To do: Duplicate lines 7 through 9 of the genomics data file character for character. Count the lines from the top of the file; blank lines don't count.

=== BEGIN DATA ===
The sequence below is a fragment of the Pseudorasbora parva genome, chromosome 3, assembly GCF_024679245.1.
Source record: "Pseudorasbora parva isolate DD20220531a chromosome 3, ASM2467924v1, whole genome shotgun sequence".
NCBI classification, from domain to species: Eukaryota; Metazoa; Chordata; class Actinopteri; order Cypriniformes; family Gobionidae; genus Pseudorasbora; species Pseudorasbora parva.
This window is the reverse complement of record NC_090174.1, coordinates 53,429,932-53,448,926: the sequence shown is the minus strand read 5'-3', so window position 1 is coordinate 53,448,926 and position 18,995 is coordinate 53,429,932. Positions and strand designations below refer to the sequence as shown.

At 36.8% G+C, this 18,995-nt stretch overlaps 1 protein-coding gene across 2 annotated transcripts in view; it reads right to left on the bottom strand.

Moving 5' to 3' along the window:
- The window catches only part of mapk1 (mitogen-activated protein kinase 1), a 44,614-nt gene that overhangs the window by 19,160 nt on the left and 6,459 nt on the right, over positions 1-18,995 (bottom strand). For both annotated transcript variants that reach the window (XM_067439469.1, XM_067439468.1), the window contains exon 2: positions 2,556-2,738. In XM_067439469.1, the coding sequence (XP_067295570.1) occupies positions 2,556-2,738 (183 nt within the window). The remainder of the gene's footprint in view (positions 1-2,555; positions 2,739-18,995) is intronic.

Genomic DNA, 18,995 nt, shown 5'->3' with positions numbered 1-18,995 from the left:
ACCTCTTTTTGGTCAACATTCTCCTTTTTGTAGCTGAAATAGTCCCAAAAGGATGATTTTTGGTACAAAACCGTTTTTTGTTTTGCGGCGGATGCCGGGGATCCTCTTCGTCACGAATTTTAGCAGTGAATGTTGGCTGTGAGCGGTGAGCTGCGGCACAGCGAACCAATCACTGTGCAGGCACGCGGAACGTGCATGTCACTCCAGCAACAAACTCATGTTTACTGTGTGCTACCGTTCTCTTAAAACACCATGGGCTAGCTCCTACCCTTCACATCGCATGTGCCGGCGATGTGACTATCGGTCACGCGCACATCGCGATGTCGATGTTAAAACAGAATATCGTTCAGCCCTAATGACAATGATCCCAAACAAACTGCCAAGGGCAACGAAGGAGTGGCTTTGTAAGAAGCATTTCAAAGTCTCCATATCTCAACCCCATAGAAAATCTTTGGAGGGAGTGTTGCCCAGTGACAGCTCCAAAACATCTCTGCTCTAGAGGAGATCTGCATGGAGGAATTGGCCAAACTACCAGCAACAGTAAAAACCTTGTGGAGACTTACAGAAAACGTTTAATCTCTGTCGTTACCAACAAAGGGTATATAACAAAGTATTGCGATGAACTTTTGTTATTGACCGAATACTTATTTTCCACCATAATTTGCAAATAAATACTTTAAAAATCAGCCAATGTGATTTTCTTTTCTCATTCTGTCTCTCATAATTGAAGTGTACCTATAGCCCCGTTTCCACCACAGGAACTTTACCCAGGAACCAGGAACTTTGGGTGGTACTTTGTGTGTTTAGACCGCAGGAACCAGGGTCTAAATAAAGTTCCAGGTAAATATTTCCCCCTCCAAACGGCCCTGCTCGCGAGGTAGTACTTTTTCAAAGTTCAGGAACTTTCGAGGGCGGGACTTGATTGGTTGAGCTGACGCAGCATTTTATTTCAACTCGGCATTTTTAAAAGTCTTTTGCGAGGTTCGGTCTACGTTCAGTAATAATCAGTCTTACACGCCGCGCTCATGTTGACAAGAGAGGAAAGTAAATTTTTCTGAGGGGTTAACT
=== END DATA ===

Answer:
- The window catches only part of mapk1 (mitogen-activated protein kinase 1), a 44,614-nt gene that overhangs the window by 19,160 nt on the left and 6,459 nt on the right, over positions 1-18,995 (bottom strand). For both annotated transcript variants that reach the window (XM_067439469.1, XM_067439468.1), the window contains exon 2: positions 2,556-2,738. In XM_067439469.1, the coding sequence (XP_067295570.1) occupies positions 2,556-2,738 (183 nt within the window). The remainder of the gene's footprint in view (positions 1-2,555; positions 2,739-18,995) is intronic.

Genomic DNA, 18,995 nt, shown 5'->3' with positions numbered 1-18,995 from the left:
ACCTCTTTTTGGTCAACATTCTCCTTTTTGTAGCTGAAATAGTCCCAAAAGGATGATTTTTGGTACAAAACCGTTTTTTGTTTTGCGGCGGATGCCGGGGATCCTCTTCGTCACGAATTTTAGCAGTGAATGTTGGCTGTGAGCGGTGAGCTGCGGCACAGCGAACCAATCACTGTGCAGGCACGCGGAACGTGCATGTCACTCCAGCAACAAACTCATGTTTACTGTGTGCTACCGTTCTCTTAAAACACCATGGGCTAGCTCCTACCCTTCACATCGCATGTGCCGGCGATGTGACTATCGGTCACGCGCACATCGCGATGTCGATGTTAAAACAGAATATCGTTCAGCCCTAATGACAATGATCCCAAACAAACTGCCAAGGGCAACGAAGGAGTGGCTTTGTAAGAAGCATTTCAAAGTCTCCATATCTCAACCCCATAGAAAATCTTTGGAGGGAGTGTTGCCCAGTGACAGCTCCAAAACATCTCTGCTCTAGAGGAGATCTGCATGGAGGAATTGGCCAAACTACCAGCAACAGTAAAAACCTTGTGGAGACTTACAGAAAACGTTTAATCTCTGTCGTTACCAACAAAGGGTATATAACAAAGTATTGCGATGAACTTTTGTTATTGACCGAATACTTATTTTCCACCATAATTTGCAAATAAATACTTTAAAAATCAGCCAATGTGATTTTCTTTTCTCATTCTGTCTCTCATAATTGAAGTGTACCTATAGCCCCGTTTCCACCACAGGAACTTTACCCAGGAACCAGGAACTTTGGGTGGTACTTTGTGTGTTTAGACCGCAGGAACCAGGGTCTAAATAAAGTTCCAGGTAAATATTTCCCCCTCCAAACGGCCCTGCTCGCGAGGTAGTACTTTTTCAAAGTTCAGGAACTTTCGAGGGCGGGACTTGATTGGTTGAGCTGACGCAGCATTTTATTTCAACTCGGCATTTTTAAAAGTCTTTTGCGAGGTTCGGTCTACGTTCAGTAATAATCAGTCTTACACGCCGCGCTCATGTTGACAAGAGAGGAAAGTAAATTTTTCTGAGGGGTTAACT